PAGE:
Boston nonprofits have boosted their voluntary contributions to city government over the past six months by 24 percent, advancing a longstanding goal of Mayor Thomas M. Menino, despite the misgivings of some institutions.
Since July, the city has received $9.4 million from tax-exempt institutions such as colleges, hospitals, and museums, a substantial increase over last year’s pace, according to the mayor’s office.
Boston University, for instance, has paid more than $2.6 million, while Harvard University has contributed more than $1 million. Northeastern University has paid $443,000 over the first half of the fiscal year, up from $30,000 for all of last year, according to figures provided by the city.
Partners HealthCare has donated $2.8 million so far, compared with $4.3 million last year.
Ron Rakow, the city’s commissioner of assessing, said he was pleased with the increase, particularly in the early stages of a new payment system put into place last year.
“We’re very encouraged,’’ Rakow said. “It’s an understanding of the fiscal impact these institutions have on the city.’’
Medical institutions are on pace to increase contributions by well over one-third. Beth Israel Deaconess Medical Center, for example, paid half of its $752,000 contribution, compared with $167,000 last year.
Kevin Tabb, president of Beth Israel, praised the new program as “fair, reliable, and transparent.’’
The city’s deep reservoir of nonprofits often do not pay property taxes, but make contributions to compensate the city for the cost of public safety and other municipal services. Their payments usually vary widely, and Menino has consistently called for heftier sums across the board.
Last year, city officials established new guidelines asking nonprofits to make payments based on property values.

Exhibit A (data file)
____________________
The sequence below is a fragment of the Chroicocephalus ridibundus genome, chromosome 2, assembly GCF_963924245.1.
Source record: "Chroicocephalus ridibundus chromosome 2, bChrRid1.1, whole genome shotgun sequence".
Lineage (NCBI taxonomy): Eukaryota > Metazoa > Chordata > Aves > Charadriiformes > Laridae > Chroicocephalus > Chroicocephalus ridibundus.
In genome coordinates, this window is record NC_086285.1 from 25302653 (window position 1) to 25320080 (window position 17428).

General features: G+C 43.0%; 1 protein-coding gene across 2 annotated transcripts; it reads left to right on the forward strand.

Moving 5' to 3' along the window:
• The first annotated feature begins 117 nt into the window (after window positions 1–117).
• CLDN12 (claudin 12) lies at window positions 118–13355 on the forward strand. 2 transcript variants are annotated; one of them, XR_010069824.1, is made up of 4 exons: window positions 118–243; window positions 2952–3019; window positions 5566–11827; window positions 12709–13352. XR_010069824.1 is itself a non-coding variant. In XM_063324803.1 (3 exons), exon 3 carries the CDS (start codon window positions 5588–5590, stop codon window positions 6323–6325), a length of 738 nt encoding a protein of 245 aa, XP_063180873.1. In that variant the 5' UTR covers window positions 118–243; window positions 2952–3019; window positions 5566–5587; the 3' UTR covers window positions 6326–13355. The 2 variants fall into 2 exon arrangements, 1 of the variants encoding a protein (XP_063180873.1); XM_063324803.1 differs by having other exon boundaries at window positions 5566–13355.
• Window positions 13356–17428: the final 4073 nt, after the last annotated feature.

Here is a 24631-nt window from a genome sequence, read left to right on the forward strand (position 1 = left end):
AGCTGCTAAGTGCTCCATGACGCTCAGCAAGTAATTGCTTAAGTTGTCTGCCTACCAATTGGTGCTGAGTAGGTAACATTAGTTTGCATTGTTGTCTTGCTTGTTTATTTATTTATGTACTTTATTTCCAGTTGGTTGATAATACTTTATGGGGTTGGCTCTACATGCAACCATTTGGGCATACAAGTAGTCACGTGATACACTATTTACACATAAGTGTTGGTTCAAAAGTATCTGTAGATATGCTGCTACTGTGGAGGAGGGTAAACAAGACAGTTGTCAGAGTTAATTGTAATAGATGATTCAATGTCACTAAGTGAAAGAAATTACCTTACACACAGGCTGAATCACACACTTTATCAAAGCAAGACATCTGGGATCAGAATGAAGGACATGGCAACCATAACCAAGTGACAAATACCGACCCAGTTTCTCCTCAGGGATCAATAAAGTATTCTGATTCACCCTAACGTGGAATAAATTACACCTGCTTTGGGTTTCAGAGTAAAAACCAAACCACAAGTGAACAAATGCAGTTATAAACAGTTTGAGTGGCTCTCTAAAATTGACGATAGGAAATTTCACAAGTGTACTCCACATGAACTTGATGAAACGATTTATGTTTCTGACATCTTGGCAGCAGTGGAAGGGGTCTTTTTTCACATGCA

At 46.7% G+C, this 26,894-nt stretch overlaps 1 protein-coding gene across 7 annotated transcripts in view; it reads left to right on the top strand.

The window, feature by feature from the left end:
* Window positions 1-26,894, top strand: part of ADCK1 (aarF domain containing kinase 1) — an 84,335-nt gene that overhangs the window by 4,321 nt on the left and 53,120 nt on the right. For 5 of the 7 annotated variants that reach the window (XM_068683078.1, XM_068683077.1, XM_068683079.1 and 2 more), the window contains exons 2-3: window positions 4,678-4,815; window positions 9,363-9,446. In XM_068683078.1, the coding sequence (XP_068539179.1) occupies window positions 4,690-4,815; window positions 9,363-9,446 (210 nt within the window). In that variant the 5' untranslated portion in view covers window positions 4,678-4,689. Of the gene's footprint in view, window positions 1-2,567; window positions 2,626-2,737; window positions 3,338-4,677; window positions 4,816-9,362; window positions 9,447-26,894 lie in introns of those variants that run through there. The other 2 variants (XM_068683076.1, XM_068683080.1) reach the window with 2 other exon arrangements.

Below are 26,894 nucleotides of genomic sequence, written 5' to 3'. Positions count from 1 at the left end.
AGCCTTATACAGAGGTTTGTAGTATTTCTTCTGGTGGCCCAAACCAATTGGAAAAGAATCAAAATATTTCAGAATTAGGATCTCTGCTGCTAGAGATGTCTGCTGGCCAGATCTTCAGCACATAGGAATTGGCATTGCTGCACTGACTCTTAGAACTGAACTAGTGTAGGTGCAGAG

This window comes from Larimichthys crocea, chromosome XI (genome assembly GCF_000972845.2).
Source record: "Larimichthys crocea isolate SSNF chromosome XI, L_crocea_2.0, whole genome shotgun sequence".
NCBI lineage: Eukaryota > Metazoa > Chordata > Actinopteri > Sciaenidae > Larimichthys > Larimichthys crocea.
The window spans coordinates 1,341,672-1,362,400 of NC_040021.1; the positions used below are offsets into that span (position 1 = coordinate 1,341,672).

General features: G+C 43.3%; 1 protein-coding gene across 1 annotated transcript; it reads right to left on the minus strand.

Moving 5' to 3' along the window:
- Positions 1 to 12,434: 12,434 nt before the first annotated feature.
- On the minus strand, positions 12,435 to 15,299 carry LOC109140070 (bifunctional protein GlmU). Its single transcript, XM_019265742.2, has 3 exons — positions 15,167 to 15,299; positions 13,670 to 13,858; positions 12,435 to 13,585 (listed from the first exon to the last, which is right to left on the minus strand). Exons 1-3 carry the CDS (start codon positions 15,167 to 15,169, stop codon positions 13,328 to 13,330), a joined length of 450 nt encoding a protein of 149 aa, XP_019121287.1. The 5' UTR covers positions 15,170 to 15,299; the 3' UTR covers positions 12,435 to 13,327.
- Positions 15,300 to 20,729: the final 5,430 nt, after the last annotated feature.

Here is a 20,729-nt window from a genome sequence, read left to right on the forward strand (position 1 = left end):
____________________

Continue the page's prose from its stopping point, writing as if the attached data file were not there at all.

The officials believe the program is the only one of its kind, and say it has drawn national attention for its potential to bolster strained municipal budgets.
The plan identifies 45 institutions that own property valued at more than $15 million. They have been asked to contribute $21.5 million this year, up from $15.2 million last year.
With the increased payments, the city received 88 percent of its requested contributions, which in many cases were substantially more than last year’s. Medical institutions have so far contributed $4.2 million, compared with $6 million all of last year. Colleges and universities have paid more than $5 million, compared with last year’s $8.8 million.
Under the new formula, nonprofits are encouraged to increase annual payments over the next five years until they reach 25 percent of what they would pay if they did not enjoy nonprofit status. That would generate an estimated $50 million in revenue, Rakow estimated.
More than half of the city’s land area is not taxed because it is owned or occupied by tax-exempt organizations, including the government.
Nonprofits are also asked to contribute services, such as scholarship programs or psychiatric services to public school students.
Richard Doherty, president of the Association of Independent Colleges and Universities in Massachusetts, said the increased payments reflected schools’ traditional willingness to support the city in a range of ways.
“The response you see today reflects the diversity of ways these institutions choose to contribute to the city,’’ he said.
He noted that local colleges pay substantial real estate taxes and are huge employers, contributing substantially to the city’s economy.
Nonprofit leaders have expressed some qualms about the new system, fearing it will become entrenched as an effective tax. Earlier this month, Museum of Fine Arts director Malcolm Rogers wrote an opinion column criticizing the move, titled “Don’t kill the goose.’’
“When civic leaders look to cultural organizations as a source of revenue, rather than as an invaluable resource for the communities they serve, it has dire implications nationwide,’’ he wrote.Peter Schworm can be reached at email@example.com. Follow him on Twitter @globepete.